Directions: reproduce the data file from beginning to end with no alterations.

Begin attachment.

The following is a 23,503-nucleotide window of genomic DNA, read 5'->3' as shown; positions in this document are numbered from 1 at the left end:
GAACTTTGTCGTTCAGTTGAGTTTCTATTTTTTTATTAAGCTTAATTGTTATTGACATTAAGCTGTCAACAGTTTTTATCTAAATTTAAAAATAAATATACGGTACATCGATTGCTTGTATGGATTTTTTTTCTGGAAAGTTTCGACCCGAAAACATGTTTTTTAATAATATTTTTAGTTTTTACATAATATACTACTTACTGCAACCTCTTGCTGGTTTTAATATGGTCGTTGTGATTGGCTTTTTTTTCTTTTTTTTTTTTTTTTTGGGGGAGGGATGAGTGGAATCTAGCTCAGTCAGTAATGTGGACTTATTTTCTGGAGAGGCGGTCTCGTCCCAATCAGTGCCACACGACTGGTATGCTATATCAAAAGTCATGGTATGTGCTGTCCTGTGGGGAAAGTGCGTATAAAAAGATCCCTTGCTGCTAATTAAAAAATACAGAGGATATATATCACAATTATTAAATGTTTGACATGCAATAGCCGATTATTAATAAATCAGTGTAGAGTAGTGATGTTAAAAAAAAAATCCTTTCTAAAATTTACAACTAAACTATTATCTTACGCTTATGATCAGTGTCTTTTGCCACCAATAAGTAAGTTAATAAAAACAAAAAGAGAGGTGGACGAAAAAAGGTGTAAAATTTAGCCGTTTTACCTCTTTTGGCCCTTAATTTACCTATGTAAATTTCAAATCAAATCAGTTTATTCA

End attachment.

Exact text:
The following is a 23,503-nucleotide window of genomic DNA, read 5'->3' as shown; positions in this document are numbered from 1 at the left end:
GAACTTTGTCGTTCAGTTGAGTTTCTATTTTTTTATTAAGCTTAATTGTTATTGACATTAAGCTGTCAACAGTTTTTATCTAAATTTAAAAATAAATATACGGTACATCGATTGCTTGTATGGATTTTTTTTCTGGAAAGTTTCGACCCGAAAACATGTTTTTTAATAATATTTTTAGTTTTTACATAATATACTACTTACTGCAACCTCTTGCTGGTTTTAATATGGTCGTTGTGATTGGCTTTTTTTTCTTTTTTTTTTTTTTTTTGGGGGAGGGATGAGTGGAATCTAGCTCAGTCAGTAATGTGGACTTATTTTCTGGAGAGGCGGTCTCGTCCCAATCAGTGCCACACGACTGGTATGCTATATCAAAAGTCATGGTATGTGCTGTCCTGTGGGGAAAGTGCGTATAAAAAGATCCCTTGCTGCTAATTAAAAAATACAGAGGATATATATCACAATTATTAAATGTTTGACATGCAATAGCCGATTATTAATAAATCAGTGTAGAGTAGTGATGTTAAAAAAAAAATCCTTTCTAAAATTTACAACTAAACTATTATCTTACGCTTATGATCAGTGTCTTTTGCCACCAATAAGTAAGTTAATAAAAACAAAAAGAGAGGTGGACGAAAAAAGGTGTAAAATTTAGCCGTTTTACCTCTTTTGGCCCTTAATTTACCTATGTAAATTTCAAATCAAATCAGTTTATTCA